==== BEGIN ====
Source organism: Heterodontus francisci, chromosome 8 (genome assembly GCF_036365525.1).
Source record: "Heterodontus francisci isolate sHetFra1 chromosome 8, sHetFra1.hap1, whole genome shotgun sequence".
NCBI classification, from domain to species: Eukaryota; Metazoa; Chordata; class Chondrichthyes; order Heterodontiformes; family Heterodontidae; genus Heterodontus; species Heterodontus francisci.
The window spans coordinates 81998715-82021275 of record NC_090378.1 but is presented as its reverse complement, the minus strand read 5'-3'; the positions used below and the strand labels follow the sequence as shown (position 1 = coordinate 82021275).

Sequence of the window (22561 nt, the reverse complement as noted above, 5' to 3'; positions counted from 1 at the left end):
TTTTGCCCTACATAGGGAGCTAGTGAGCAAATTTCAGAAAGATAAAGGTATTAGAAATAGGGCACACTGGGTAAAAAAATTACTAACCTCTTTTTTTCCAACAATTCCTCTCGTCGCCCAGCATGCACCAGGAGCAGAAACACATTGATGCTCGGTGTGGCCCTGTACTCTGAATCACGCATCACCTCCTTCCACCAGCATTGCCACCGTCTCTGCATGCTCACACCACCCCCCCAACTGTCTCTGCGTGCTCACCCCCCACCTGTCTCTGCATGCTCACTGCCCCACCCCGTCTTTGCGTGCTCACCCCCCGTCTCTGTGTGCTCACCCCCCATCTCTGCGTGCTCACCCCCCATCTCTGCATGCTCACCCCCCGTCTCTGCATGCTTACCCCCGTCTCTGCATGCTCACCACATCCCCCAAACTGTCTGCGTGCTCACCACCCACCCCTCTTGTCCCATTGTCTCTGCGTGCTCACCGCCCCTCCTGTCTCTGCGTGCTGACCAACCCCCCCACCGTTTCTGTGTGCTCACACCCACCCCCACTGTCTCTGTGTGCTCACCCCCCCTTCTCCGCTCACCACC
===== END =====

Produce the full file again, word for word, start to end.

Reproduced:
Source organism: Heterodontus francisci, chromosome 8 (genome assembly GCF_036365525.1).
Source record: "Heterodontus francisci isolate sHetFra1 chromosome 8, sHetFra1.hap1, whole genome shotgun sequence".
NCBI classification, from domain to species: Eukaryota; Metazoa; Chordata; class Chondrichthyes; order Heterodontiformes; family Heterodontidae; genus Heterodontus; species Heterodontus francisci.
The window spans coordinates 81998715-82021275 of record NC_090378.1 but is presented as its reverse complement, the minus strand read 5'-3'; the positions used below and the strand labels follow the sequence as shown (position 1 = coordinate 82021275).

Sequence of the window (22561 nt, the reverse complement as noted above, 5' to 3'; positions counted from 1 at the left end):
TTTTGCCCTACATAGGGAGCTAGTGAGCAAATTTCAGAAAGATAAAGGTATTAGAAATAGGGCACACTGGGTAAAAAAATTACTAACCTCTTTTTTTCCAACAATTCCTCTCGTCGCCCAGCATGCACCAGGAGCAGAAACACATTGATGCTCGGTGTGGCCCTGTACTCTGAATCACGCATCACCTCCTTCCACCAGCATTGCCACCGTCTCTGCATGCTCACACCACCCCCCCAACTGTCTCTGCGTGCTCACCCCCCACCTGTCTCTGCATGCTCACTGCCCCACCCCGTCTTTGCGTGCTCACCCCCCGTCTCTGTGTGCTCACCCCCCATCTCTGCGTGCTCACCCCCCATCTCTGCATGCTCACCCCCCGTCTCTGCATGCTTACCCCCGTCTCTGCATGCTCACCACATCCCCCAAACTGTCTGCGTGCTCACCACCCACCCCTCTTGTCCCATTGTCTCTGCGTGCTCACCGCCCCTCCTGTCTCTGCGTGCTGACCAACCCCCCCACCGTTTCTGTGTGCTCACACCCACCCCCACTGTCTCTGTGTGCTCACCCCCCCTTCTCCGCTCACCACC